A rock star, Saskatchewan's premier and one fantastic customized truck came together for a good cause in Arizona Friday night, when the vehicle sold for $450,000, helping to raise funds for a children's hospital.

A Saskatoon company rebuilt and modified a 1956 F-100 Ford pickup truck, with a V8 engine from a 2012 Shelby Mustang muscle car, which was sold at the Barrett-Jackson auction in Scottsdale, Ariz.

Premier Brad Wall flew down for the event. Also involved were Kiss frontman Gene Simmons and his wife, Shannon Tweed, who was born in Newfoundland but went to school in Saskatoon.

'I'm looking for a million dollars ... if you want me to sign it, come over to your house, cook dinner for you, whatever you need, lap dance.'— Gene Simmons, KISS frontman

Every dollar raised will go to help build a children's hospital in Saskatchewan, one of the few provinces in Canada that doesn't have a pediatric hospital.

It's the brainchild of Tom Foster, who's the president of Industrial Machines and Manufacturing, a custom manufacturing company in Saskatoon. 

Snakebit truck being auctioned

Under the hood of the 1956 F-100, nicknamed Snakebit, is a 5.4-litre V8 engine. (Barrett-Jackson)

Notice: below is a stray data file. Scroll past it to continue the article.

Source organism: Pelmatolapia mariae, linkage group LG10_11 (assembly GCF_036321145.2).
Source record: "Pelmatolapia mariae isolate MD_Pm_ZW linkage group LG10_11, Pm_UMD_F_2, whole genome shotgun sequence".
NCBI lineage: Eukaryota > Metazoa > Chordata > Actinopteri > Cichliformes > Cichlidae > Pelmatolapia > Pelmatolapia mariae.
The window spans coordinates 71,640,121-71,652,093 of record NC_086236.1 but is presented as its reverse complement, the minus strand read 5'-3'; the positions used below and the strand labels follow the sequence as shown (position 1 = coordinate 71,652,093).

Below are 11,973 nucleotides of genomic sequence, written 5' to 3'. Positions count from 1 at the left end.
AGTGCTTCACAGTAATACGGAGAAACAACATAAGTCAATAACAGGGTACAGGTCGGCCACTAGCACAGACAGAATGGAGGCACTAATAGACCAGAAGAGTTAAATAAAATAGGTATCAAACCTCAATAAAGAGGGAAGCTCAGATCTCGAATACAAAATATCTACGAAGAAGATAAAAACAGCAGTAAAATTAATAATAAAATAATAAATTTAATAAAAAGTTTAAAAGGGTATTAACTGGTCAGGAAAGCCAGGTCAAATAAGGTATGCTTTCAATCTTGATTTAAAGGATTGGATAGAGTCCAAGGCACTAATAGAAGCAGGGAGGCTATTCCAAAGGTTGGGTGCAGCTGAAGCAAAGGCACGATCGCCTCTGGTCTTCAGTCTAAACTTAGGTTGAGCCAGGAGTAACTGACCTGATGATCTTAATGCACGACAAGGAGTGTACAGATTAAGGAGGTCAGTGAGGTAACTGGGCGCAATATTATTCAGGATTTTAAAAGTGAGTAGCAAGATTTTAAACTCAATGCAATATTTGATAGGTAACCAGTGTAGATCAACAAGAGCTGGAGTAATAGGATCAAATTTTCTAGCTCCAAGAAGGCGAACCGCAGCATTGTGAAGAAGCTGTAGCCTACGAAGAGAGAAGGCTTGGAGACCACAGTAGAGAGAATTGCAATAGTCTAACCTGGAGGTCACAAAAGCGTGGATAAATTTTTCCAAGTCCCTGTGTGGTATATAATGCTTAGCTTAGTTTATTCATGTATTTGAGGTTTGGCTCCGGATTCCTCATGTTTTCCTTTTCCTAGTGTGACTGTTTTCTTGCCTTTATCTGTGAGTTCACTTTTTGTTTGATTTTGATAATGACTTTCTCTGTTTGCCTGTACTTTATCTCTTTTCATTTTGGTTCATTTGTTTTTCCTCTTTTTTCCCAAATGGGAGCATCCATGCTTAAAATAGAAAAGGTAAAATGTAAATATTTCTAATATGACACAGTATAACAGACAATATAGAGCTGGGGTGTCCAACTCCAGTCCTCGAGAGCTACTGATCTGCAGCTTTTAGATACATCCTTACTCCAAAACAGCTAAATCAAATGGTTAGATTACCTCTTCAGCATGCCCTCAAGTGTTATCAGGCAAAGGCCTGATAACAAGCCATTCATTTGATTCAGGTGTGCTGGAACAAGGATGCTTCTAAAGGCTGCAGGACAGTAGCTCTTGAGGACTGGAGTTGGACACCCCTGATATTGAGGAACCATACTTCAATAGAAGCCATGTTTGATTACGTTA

Foster explained that his daughter required special medical care in the first few weeks of her life and that the doctors and nurses he met in Saskatoon described how a children's hospital could provide better care.

"There were complications at birth and she had to spend some difficult first two weeks of her life at RUH, and at that time, the doctors and nurses we were dealing with were constantly saying a children's hospital would sure help," he said.

He came up with the idea, but a lot of other local companies pitched in, including Saskatchewan Ford dealers.

"It's very humbling," he said. "It just goes to show the strength of the community we have and the recognition of the need for the hospital."

Simmons says he'll do anything

Simmons, meanwhile, played an active role in the auction.

Prior to the sale, he made a bold offer if the bidding topped $1 million.

"I'm looking for a million dollars," he said. "If you want me to sign it, come over to your house, cook dinner for you, whatever you need, lap dance."

Wall, a vintage vehicle enthusiast, joked he hoped it didn't come to that. 

"I think once it reaches that threshold — the lap dance threshold — I might move to the other side of the stage and cheer heartily from there," he said.

During the truck's time on the auction block, Simmons repeated his offer to bidders and even added a signed guitar and a promise for the bidder to be a special guest at one of his concerts.

The bidding started off at $25,000 and rapidly escalated and finally peaked at $450,000.